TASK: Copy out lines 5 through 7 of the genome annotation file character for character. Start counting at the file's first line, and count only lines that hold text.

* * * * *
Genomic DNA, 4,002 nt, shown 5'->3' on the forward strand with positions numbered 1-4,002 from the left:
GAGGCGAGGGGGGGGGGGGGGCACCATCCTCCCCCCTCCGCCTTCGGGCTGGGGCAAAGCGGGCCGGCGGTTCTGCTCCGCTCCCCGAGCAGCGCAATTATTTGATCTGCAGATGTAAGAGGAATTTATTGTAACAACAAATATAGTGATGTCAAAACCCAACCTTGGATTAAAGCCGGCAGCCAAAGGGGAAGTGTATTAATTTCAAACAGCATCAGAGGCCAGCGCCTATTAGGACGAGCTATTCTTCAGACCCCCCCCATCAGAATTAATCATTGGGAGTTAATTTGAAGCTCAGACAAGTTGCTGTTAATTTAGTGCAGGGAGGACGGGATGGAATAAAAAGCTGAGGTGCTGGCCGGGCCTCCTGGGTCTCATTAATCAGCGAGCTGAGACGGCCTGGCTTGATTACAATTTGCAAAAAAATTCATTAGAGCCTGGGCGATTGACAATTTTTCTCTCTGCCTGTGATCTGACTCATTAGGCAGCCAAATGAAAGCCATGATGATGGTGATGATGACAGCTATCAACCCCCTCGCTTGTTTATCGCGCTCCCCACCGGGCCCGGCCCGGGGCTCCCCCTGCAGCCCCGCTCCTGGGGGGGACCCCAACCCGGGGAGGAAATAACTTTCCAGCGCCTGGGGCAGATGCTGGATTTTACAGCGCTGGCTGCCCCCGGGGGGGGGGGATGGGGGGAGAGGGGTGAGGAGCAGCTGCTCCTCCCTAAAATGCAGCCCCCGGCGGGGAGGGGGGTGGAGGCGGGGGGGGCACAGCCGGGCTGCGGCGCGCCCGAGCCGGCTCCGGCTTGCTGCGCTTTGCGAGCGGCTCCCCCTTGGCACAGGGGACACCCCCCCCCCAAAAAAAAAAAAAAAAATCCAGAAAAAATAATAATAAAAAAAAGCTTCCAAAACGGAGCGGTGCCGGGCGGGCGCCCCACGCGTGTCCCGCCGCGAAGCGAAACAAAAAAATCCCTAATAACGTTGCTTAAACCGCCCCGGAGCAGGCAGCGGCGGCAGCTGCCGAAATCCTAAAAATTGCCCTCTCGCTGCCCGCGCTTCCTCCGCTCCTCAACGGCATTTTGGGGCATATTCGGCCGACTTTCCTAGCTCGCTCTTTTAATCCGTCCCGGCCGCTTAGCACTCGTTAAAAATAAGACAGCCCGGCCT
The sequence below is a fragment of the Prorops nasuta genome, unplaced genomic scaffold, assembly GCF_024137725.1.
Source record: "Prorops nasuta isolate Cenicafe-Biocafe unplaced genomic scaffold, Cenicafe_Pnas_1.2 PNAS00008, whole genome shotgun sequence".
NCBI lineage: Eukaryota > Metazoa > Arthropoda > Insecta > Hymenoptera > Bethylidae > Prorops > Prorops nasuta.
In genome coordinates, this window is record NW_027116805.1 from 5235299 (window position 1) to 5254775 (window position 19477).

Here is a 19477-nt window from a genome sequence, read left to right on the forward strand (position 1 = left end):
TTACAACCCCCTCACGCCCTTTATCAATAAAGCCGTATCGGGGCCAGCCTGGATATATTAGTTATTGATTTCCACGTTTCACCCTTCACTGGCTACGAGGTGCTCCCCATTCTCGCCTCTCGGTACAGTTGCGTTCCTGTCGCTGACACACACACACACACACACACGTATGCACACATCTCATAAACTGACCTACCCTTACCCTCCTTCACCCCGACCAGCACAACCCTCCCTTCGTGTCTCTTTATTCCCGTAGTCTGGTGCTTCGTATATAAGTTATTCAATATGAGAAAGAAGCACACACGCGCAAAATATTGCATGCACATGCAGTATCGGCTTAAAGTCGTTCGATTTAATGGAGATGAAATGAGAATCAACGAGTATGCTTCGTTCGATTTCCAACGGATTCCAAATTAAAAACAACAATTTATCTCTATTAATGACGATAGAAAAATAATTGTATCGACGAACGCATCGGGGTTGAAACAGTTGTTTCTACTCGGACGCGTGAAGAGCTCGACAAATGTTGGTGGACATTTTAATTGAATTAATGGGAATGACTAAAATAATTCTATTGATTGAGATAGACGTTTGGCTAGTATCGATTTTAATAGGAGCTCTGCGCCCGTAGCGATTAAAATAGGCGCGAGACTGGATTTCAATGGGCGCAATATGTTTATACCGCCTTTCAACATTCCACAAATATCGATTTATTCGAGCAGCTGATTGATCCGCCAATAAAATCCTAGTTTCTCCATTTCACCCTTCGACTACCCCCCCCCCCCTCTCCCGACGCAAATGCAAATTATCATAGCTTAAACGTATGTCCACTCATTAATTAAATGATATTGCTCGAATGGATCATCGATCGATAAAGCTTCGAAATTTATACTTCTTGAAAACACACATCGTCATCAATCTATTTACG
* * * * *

NCBI lineage: Eukaryota > Metazoa > Arthropoda > Insecta > Hymenoptera > Bethylidae > Prorops > Prorops nasuta.
In genome coordinates, this window is record NW_027116805.1 from 5235299 (window position 1) to 5254775 (window position 19477).

Here is a 19477-nt window from a genome sequence, read left to right on the forward strand (position 1 = left end):